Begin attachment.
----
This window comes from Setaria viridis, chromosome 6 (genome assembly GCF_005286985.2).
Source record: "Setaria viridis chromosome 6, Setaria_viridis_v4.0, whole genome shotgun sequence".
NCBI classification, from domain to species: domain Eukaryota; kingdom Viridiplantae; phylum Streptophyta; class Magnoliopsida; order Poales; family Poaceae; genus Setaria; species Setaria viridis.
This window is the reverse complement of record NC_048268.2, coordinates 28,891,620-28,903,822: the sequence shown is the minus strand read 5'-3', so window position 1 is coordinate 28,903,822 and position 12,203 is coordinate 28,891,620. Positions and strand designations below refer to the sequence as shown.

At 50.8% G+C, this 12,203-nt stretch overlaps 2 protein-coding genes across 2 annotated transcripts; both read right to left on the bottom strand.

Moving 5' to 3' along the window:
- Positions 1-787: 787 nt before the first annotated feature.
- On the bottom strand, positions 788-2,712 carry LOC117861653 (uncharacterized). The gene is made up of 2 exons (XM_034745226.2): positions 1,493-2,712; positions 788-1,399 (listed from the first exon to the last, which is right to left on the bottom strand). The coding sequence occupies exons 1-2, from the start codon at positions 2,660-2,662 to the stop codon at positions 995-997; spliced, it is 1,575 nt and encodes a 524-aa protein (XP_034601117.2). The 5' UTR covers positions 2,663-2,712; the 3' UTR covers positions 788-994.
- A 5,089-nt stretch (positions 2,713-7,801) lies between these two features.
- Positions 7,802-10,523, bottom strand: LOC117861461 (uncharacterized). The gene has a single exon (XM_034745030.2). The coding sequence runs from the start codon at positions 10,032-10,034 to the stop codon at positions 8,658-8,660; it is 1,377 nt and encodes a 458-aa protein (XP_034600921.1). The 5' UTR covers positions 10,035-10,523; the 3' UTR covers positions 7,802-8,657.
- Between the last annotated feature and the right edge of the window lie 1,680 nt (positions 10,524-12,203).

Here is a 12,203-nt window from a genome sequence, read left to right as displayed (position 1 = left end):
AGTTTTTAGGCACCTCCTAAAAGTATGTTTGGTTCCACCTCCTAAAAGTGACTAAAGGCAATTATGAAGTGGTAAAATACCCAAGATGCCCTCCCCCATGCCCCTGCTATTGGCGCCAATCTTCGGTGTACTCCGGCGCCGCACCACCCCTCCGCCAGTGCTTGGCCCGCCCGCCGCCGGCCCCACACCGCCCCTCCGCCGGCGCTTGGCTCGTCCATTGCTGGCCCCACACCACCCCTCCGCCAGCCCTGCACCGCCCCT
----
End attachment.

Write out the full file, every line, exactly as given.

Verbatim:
This window comes from Setaria viridis, chromosome 6 (genome assembly GCF_005286985.2).
Source record: "Setaria viridis chromosome 6, Setaria_viridis_v4.0, whole genome shotgun sequence".
NCBI classification, from domain to species: domain Eukaryota; kingdom Viridiplantae; phylum Streptophyta; class Magnoliopsida; order Poales; family Poaceae; genus Setaria; species Setaria viridis.
This window is the reverse complement of record NC_048268.2, coordinates 28,891,620-28,903,822: the sequence shown is the minus strand read 5'-3', so window position 1 is coordinate 28,903,822 and position 12,203 is coordinate 28,891,620. Positions and strand designations below refer to the sequence as shown.

At 50.8% G+C, this 12,203-nt stretch overlaps 2 protein-coding genes across 2 annotated transcripts; both read right to left on the bottom strand.

Moving 5' to 3' along the window:
- Positions 1-787: 787 nt before the first annotated feature.
- On the bottom strand, positions 788-2,712 carry LOC117861653 (uncharacterized). The gene is made up of 2 exons (XM_034745226.2): positions 1,493-2,712; positions 788-1,399 (listed from the first exon to the last, which is right to left on the bottom strand). The coding sequence occupies exons 1-2, from the start codon at positions 2,660-2,662 to the stop codon at positions 995-997; spliced, it is 1,575 nt and encodes a 524-aa protein (XP_034601117.2). The 5' UTR covers positions 2,663-2,712; the 3' UTR covers positions 788-994.
- A 5,089-nt stretch (positions 2,713-7,801) lies between these two features.
- Positions 7,802-10,523, bottom strand: LOC117861461 (uncharacterized). The gene has a single exon (XM_034745030.2). The coding sequence runs from the start codon at positions 10,032-10,034 to the stop codon at positions 8,658-8,660; it is 1,377 nt and encodes a 458-aa protein (XP_034600921.1). The 5' UTR covers positions 10,035-10,523; the 3' UTR covers positions 7,802-8,657.
- Between the last annotated feature and the right edge of the window lie 1,680 nt (positions 10,524-12,203).

Here is a 12,203-nt window from a genome sequence, read left to right as displayed (position 1 = left end):
AGTTTTTAGGCACCTCCTAAAAGTATGTTTGGTTCCACCTCCTAAAAGTGACTAAAGGCAATTATGAAGTGGTAAAATACCCAAGATGCCCTCCCCCATGCCCCTGCTATTGGCGCCAATCTTCGGTGTACTCCGGCGCCGCACCACCCCTCCGCCAGTGCTTGGCCCGCCCGCCGCCGGCCCCACACCGCCCCTCCGCCGGCGCTTGGCTCGTCCATTGCTGGCCCCACACCACCCCTCCGCCAGCCCTGCACCGCCCCT